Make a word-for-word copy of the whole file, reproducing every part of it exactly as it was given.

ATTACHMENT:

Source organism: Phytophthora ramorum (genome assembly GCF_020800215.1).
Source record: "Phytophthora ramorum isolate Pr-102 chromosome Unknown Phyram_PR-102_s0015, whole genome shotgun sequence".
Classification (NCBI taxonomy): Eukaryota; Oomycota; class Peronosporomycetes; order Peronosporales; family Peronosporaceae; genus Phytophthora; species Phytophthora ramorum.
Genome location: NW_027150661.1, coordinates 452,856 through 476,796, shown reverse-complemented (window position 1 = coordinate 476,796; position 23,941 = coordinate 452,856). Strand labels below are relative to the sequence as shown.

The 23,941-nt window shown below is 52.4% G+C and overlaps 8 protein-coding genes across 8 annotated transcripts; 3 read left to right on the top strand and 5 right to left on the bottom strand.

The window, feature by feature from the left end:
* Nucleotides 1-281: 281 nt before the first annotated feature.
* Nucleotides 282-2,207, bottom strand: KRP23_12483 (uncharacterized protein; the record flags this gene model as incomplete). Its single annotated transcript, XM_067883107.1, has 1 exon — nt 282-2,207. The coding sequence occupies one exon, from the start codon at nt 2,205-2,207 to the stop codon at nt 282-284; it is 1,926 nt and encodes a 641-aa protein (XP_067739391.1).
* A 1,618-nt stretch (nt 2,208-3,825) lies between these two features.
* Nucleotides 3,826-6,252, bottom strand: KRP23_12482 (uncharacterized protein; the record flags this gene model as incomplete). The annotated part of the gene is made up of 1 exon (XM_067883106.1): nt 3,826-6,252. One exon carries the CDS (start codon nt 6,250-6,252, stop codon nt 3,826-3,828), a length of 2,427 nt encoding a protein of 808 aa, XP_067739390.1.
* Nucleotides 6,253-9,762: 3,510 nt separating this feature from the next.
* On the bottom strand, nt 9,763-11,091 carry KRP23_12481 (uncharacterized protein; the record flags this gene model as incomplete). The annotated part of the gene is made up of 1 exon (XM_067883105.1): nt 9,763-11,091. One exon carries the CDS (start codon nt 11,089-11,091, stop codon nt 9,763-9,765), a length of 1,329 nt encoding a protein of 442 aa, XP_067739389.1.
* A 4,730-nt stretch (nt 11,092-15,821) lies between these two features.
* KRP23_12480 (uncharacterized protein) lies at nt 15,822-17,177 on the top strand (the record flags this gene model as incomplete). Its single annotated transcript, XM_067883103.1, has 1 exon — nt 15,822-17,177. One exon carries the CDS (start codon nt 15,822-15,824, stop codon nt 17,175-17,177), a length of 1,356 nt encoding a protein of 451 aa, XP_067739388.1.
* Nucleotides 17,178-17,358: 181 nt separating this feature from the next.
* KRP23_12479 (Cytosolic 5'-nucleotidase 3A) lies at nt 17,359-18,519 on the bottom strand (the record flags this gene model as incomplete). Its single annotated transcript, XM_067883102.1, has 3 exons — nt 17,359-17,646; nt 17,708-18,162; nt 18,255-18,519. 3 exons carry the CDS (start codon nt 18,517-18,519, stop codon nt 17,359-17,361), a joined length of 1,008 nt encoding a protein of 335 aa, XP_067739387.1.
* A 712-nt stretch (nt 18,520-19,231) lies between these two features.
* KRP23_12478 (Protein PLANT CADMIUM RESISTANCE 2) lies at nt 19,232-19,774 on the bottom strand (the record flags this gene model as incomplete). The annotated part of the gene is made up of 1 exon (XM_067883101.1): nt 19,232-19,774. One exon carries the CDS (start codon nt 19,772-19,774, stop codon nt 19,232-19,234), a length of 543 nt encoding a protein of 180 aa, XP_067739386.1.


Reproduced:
Source organism: Phytophthora ramorum (genome assembly GCF_020800215.1).
Source record: "Phytophthora ramorum isolate Pr-102 chromosome Unknown Phyram_PR-102_s0015, whole genome shotgun sequence".
Classification (NCBI taxonomy): Eukaryota; Oomycota; class Peronosporomycetes; order Peronosporales; family Peronosporaceae; genus Phytophthora; species Phytophthora ramorum.
Genome location: NW_027150661.1, coordinates 452,856 through 476,796, shown reverse-complemented (window position 1 = coordinate 476,796; position 23,941 = coordinate 452,856). Strand labels below are relative to the sequence as shown.

The 23,941-nt window shown below is 52.4% G+C and overlaps 8 protein-coding genes across 8 annotated transcripts; 3 read left to right on the top strand and 5 right to left on the bottom strand.

The window, feature by feature from the left end:
* Nucleotides 1-281: 281 nt before the first annotated feature.
* Nucleotides 282-2,207, bottom strand: KRP23_12483 (uncharacterized protein; the record flags this gene model as incomplete). Its single annotated transcript, XM_067883107.1, has 1 exon — nt 282-2,207. The coding sequence occupies one exon, from the start codon at nt 2,205-2,207 to the stop codon at nt 282-284; it is 1,926 nt and encodes a 641-aa protein (XP_067739391.1).
* A 1,618-nt stretch (nt 2,208-3,825) lies between these two features.
* Nucleotides 3,826-6,252, bottom strand: KRP23_12482 (uncharacterized protein; the record flags this gene model as incomplete). The annotated part of the gene is made up of 1 exon (XM_067883106.1): nt 3,826-6,252. One exon carries the CDS (start codon nt 6,250-6,252, stop codon nt 3,826-3,828), a length of 2,427 nt encoding a protein of 808 aa, XP_067739390.1.
* Nucleotides 6,253-9,762: 3,510 nt separating this feature from the next.
* On the bottom strand, nt 9,763-11,091 carry KRP23_12481 (uncharacterized protein; the record flags this gene model as incomplete). The annotated part of the gene is made up of 1 exon (XM_067883105.1): nt 9,763-11,091. One exon carries the CDS (start codon nt 11,089-11,091, stop codon nt 9,763-9,765), a length of 1,329 nt encoding a protein of 442 aa, XP_067739389.1.
* A 4,730-nt stretch (nt 11,092-15,821) lies between these two features.
* KRP23_12480 (uncharacterized protein) lies at nt 15,822-17,177 on the top strand (the record flags this gene model as incomplete). Its single annotated transcript, XM_067883103.1, has 1 exon — nt 15,822-17,177. One exon carries the CDS (start codon nt 15,822-15,824, stop codon nt 17,175-17,177), a length of 1,356 nt encoding a protein of 451 aa, XP_067739388.1.
* Nucleotides 17,178-17,358: 181 nt separating this feature from the next.
* KRP23_12479 (Cytosolic 5'-nucleotidase 3A) lies at nt 17,359-18,519 on the bottom strand (the record flags this gene model as incomplete). Its single annotated transcript, XM_067883102.1, has 3 exons — nt 17,359-17,646; nt 17,708-18,162; nt 18,255-18,519. 3 exons carry the CDS (start codon nt 18,517-18,519, stop codon nt 17,359-17,361), a joined length of 1,008 nt encoding a protein of 335 aa, XP_067739387.1.
* A 712-nt stretch (nt 18,520-19,231) lies between these two features.
* KRP23_12478 (Protein PLANT CADMIUM RESISTANCE 2) lies at nt 19,232-19,774 on the bottom strand (the record flags this gene model as incomplete). The annotated part of the gene is made up of 1 exon (XM_067883101.1): nt 19,232-19,774. One exon carries the CDS (start codon nt 19,772-19,774, stop codon nt 19,232-19,234), a length of 543 nt encoding a protein of 180 aa, XP_067739386.1.